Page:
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African dust containing traces of metals, microorganisms, bacteria, spores, pesticides and faecal matter dumped on the Caribbean worries scientists

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Experts say the dust clouds contain trace amounts of metals,

microorganisms, bacteria, spores, pesticides and faecal matter.

Clouds of African dust have been sprinkling their contents across the Caribbean for as long as there's been sand in the Sahara Desert. The phenomenon is nevertheless attracting increasing attention from regional scientists who believe that the clouds have grown, even if there's no global consensus on the issue.

Recently, an unusually large cloud dusted the Eastern Caribbean, generating hazy skies and vivid sunsets before drifting over Mexico's Yucatan Peninsula and moving on to be detected as far away as Wyoming in the United States.

Satellite images from NASA show these huge, smoky clouds wafting westward from Africa and blanketing hundreds of square miles.

Although the microscopic dust particles sent aloft by African sandstorms have hitherto been accorded little more than moderate interest, experts are now saying that the particulate matter may be cause for health concerns and merit more study to understand their potential impact.

According to Braulio Jimenez-Velez, a specialist in molecular and environmental toxicology at the University of Puerto Rico at Mayaguez, "It is a matter of great magnitude, interest and importance for health."  

So far this year, Sahara dust has prompted two health alerts in Puerto Rico for asthma sufferers and people with allergies. The Dominican Republic also issued a warning.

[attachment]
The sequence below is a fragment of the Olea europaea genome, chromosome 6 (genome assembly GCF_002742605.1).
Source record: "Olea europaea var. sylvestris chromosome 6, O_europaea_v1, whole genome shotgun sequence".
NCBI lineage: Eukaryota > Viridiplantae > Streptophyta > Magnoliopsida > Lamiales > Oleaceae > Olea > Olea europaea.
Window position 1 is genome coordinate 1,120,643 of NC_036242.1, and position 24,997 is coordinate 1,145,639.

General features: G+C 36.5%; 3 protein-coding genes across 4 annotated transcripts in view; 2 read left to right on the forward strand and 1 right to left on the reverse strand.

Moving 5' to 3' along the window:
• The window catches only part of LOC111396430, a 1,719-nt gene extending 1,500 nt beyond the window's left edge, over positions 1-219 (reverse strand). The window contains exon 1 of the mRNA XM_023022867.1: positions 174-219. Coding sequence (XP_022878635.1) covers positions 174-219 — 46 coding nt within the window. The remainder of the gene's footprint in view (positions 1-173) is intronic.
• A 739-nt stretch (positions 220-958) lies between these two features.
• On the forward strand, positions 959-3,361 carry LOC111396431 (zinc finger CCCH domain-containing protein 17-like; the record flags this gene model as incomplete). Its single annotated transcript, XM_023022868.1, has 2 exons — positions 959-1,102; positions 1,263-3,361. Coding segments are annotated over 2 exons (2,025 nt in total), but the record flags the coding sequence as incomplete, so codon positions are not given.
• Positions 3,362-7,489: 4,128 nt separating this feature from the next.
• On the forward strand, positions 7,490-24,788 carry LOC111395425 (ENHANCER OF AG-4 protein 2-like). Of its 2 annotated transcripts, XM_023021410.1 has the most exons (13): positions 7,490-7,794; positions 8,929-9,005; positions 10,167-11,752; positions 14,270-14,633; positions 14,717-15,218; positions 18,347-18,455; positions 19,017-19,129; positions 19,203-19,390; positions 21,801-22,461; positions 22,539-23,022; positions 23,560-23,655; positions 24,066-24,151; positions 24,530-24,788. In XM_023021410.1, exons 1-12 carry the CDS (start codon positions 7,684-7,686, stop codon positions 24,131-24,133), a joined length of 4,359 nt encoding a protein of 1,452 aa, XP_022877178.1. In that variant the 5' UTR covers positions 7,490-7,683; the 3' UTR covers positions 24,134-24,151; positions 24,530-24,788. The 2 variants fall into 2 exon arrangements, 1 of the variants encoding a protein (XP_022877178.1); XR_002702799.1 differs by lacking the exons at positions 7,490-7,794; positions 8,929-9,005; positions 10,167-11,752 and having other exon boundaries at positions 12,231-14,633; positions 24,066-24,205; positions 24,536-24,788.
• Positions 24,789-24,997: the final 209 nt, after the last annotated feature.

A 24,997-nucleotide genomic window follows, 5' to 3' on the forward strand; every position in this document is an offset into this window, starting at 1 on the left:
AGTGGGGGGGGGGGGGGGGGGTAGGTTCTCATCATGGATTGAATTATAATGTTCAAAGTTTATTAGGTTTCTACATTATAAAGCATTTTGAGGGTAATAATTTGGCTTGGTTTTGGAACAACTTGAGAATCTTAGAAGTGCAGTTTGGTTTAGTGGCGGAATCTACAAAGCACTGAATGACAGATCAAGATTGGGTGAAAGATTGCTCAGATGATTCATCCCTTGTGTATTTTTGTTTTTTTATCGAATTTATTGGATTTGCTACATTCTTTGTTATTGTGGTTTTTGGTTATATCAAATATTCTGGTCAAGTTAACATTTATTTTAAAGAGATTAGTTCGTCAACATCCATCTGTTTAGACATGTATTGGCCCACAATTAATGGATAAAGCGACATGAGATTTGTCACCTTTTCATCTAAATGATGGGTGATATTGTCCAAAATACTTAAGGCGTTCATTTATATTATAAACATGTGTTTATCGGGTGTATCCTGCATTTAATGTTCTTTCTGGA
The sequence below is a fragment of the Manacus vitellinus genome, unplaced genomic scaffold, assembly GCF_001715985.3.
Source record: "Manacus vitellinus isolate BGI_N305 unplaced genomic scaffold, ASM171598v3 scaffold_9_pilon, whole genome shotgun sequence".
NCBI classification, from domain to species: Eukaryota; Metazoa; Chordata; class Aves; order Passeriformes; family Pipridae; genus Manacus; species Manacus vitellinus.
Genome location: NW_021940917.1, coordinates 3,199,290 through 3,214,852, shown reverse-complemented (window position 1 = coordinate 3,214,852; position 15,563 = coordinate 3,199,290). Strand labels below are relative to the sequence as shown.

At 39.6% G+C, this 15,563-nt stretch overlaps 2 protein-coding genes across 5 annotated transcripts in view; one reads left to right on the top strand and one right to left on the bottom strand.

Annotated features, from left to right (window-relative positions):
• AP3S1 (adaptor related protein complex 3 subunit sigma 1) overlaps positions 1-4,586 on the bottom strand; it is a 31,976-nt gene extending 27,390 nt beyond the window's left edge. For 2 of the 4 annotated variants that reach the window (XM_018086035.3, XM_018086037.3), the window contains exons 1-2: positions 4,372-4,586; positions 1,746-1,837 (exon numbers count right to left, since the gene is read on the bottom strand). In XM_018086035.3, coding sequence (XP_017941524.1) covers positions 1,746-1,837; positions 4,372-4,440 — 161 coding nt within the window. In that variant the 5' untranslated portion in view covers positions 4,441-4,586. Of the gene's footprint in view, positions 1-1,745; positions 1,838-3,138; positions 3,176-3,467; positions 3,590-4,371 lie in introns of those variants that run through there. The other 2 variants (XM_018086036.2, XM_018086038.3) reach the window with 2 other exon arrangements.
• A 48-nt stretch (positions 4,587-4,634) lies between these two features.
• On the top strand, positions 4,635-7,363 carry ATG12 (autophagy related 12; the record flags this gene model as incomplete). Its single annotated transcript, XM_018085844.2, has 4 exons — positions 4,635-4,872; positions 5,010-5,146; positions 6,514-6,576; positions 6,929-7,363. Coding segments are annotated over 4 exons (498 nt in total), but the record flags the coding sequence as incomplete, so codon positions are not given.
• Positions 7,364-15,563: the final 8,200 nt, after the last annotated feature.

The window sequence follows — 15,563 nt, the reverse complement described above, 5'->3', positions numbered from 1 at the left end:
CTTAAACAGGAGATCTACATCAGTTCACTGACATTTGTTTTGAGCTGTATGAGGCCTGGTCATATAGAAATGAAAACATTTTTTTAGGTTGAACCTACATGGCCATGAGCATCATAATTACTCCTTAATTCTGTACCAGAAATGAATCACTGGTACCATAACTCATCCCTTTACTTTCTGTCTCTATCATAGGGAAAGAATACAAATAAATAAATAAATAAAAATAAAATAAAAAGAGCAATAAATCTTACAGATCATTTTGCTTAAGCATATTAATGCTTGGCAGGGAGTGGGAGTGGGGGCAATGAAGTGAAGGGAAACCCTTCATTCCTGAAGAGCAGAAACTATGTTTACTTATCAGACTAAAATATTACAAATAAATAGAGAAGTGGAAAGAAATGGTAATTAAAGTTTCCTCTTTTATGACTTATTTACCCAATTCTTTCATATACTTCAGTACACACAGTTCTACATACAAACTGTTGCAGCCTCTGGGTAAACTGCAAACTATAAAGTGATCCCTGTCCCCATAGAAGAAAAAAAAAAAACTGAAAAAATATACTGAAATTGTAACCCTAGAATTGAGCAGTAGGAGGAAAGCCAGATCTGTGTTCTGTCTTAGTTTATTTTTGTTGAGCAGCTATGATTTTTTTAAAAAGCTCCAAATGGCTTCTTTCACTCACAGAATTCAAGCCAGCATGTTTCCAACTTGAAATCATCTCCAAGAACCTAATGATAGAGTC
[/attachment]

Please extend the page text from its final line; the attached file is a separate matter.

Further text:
Many Caribbean territories, including Puerto Rico, have high asthma rates, but no direct link has been established between African dust and higher rates of asthma or lung cancer.

Over time, human activity has changed the composition of the clouds, with scientists saying that they now contain trace amounts of metals, microorganisms, bacteria, spores, pesticides and faecal matter, although no evidence exists that the quantities are sufficient to pose a threat.

African dust sampled in Barbados also had elevated levels of arsenic and cadmium, according to Joseph M. Prospero, professor emeritus of marine and atmospheric chemistry at the University of Miami.

"The specific impact on health is not known here or anywhere else. It has been extremely difficult to link specific particle composition to health effects," said Prospero, who is lead author of a paper on the dust to be published in September by the bulletin of the American Meteorological Society.

"So it cannot be said what effect all this dust has, but there is reason for some concern," the expert added.

Eugenio Mojena of Cuba's Institute of Meteorology said the particles are believed to originate in the semi-arid Sahel region south of the Sahara Desert, where farmers raise livestock and employ chemical fertilizers and pesticides.

Experts also worry that chemicals in the clouds may pose a threat to coral, although the theory is still a subject of debate.

The dust clouds can also complicate air traffic by reducing visibility to less than 3 miles, said Jason Dunion, a researcher at the National Oceanic and Atmospheric Administration (NOAA).

On a more positive note, the dust-laden clouds may inhibit the formation of hurricanes and other tropical weather systems in the Caribbean.

According to Prospero, lower rainfall in West Africa presumably causes more dust, which reduces sunlight, lowers water temperatures and cuts evaporation, all factors in cyclonic formation

 

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